Know Your Sportfish

Fin identification helps to correctly identify your catch. *Click to enlarge.

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Florida Fish and Wildlife Conservation Commission: MyFWC.com A great many kinds of fish are protected by conservation laws that may include licenses, daily bag limits, possession limits, minimum and maximum size limits, permitting and other legal requirements. Many different jurisdictions and agencies are involved in managing the fisheries—at least a half-dozen in Florida alone, to say nothing of other countries—and their regulations sometimes conflict.

In Florida, information is available from such sources as Florida Sportsman Magazine, county courthouses and many tackle shops. Visitors to Florida or the Islands usually are able to get the needed information from their travel agents, resorts, fishing camps or charter captains. Visit www.myfwc.com www.myfwc.com or www.floridasportsman.com for the most current fisheries regulations.



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The Tilefish, Lopholatilus chamaeleonticeps

Color is gray or bluish, with numerous yellow dots. Head is blunt. A fleshy protuberance forward of the dorsal fin, and entirely separate from it, is a sure identifier. A similar species, the Goldface Tilefish, Caulolatilus Chrysops, has no fleshy protuberance but has a gold band on its head from eye to mouth.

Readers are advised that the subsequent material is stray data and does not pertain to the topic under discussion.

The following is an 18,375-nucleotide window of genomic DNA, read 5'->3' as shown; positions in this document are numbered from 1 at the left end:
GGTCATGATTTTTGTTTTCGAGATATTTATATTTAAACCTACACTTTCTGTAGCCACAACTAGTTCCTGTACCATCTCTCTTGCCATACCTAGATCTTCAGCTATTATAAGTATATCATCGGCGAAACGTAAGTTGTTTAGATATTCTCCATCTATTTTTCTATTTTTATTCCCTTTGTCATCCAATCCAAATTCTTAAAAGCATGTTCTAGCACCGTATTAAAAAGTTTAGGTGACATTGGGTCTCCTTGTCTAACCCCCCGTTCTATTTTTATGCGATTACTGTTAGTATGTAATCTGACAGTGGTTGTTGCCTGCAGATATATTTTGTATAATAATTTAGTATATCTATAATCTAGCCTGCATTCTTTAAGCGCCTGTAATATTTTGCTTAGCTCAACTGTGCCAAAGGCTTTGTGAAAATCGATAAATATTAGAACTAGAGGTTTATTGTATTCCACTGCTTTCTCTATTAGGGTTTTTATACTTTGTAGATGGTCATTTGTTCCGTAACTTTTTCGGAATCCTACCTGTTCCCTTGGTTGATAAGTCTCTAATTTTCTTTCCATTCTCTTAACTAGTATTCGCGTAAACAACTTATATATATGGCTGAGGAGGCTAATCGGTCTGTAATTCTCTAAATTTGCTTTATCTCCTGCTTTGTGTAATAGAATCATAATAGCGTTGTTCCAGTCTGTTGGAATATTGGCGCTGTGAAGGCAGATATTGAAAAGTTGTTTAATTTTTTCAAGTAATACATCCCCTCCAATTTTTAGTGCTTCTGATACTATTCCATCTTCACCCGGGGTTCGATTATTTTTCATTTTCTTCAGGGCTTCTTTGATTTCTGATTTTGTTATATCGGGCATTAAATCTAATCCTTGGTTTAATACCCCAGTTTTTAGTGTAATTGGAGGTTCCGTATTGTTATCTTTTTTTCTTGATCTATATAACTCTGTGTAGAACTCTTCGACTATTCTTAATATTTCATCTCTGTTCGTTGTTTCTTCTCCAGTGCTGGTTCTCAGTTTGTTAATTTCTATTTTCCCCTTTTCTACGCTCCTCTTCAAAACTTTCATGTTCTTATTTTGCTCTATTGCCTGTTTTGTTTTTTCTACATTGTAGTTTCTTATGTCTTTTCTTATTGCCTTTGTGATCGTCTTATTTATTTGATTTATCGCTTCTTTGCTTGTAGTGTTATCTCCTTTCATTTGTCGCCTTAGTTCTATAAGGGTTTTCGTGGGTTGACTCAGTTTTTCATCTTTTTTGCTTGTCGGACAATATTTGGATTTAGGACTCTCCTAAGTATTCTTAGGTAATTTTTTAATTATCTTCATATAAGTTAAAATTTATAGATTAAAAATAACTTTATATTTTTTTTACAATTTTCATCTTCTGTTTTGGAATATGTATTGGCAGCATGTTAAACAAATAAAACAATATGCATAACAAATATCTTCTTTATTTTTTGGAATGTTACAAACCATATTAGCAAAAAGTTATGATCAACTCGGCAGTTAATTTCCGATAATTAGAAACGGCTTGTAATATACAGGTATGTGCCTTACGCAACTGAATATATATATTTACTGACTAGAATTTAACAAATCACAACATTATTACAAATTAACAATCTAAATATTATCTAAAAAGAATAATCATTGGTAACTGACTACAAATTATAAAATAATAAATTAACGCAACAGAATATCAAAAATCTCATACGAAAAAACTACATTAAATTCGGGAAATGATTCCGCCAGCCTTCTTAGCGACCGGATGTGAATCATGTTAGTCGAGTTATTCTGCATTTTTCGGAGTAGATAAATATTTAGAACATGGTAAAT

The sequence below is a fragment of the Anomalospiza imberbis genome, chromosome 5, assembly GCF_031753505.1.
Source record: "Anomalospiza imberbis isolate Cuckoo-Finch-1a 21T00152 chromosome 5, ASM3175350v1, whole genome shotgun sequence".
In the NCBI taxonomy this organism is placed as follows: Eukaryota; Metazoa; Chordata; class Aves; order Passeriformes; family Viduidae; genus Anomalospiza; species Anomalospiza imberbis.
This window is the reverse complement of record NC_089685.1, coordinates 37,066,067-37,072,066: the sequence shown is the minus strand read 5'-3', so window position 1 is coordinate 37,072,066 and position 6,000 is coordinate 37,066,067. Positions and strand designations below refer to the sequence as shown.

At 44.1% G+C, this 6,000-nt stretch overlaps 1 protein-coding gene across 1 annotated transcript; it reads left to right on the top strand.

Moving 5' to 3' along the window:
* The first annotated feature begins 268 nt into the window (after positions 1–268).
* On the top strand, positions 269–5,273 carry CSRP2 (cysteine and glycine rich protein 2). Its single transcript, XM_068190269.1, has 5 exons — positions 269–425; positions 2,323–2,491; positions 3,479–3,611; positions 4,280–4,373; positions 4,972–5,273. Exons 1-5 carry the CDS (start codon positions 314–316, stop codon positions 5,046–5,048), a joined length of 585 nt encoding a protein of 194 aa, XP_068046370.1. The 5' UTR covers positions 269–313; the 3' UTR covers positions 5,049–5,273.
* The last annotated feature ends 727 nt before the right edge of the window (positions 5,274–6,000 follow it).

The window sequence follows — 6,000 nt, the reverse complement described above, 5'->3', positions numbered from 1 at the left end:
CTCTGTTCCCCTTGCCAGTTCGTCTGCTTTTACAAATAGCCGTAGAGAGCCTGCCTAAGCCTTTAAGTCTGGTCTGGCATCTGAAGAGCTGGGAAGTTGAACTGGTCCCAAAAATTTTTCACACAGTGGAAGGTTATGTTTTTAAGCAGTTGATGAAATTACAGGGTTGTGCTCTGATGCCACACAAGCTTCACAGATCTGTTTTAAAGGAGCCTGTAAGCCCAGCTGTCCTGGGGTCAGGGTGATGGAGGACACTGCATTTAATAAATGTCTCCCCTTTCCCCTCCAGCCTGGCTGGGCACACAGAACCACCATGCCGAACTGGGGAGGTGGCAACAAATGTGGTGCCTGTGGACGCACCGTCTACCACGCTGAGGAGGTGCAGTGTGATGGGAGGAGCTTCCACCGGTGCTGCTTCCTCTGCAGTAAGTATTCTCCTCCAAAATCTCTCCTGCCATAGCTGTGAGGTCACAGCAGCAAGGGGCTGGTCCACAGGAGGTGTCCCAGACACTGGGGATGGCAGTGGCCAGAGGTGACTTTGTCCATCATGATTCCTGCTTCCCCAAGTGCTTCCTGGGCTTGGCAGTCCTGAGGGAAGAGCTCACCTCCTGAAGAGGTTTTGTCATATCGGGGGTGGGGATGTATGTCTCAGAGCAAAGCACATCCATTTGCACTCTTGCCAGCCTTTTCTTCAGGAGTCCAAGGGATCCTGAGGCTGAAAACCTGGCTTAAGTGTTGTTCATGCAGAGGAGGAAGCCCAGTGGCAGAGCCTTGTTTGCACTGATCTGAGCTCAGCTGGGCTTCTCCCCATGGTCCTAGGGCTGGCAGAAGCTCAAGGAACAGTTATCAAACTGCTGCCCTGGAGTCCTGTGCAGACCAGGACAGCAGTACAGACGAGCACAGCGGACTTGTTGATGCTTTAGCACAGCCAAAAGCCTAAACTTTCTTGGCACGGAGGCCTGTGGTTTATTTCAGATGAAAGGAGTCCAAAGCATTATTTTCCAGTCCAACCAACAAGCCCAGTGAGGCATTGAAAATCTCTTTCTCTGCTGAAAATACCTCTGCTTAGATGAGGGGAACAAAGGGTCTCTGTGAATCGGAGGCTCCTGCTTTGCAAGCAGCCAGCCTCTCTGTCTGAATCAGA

OTHER NAMES: Blue Tilefish, Common Tilefish

SIZE: Common at 5-10 pounds; sometimes exceeds 20.

FOOD VALUE: Good. During periods of abundance, the Tilefish is popular commercially, but rated as less desirable for the table than deepwater Snappers and Groupers.

GAME QUALITIES: Largely irrelevant because Tilefish are nearly always caught on very heavy tackle or com- mercial electric rigs.

TACKLE AND BAITS: Charterboat anglers sometimes fish for Tilefish with wire lines and powered reels. It’s exhausting work to crank them up with heavy manu- al tackle. Chunks of cut fish make good bait.


RANGE: All Florida coasts, but this fish varies greatly in abun- dance, evidently because of cycles that may be tied to vagaries of ocean currents. Tilefish also occur off the Bahamas, but are seldom caught there, due to lack of fishing effort.

HABITAT: Likes soft bottom with scattered rocks or growth. Most Florida fish are taken from depths of 400 feet or more.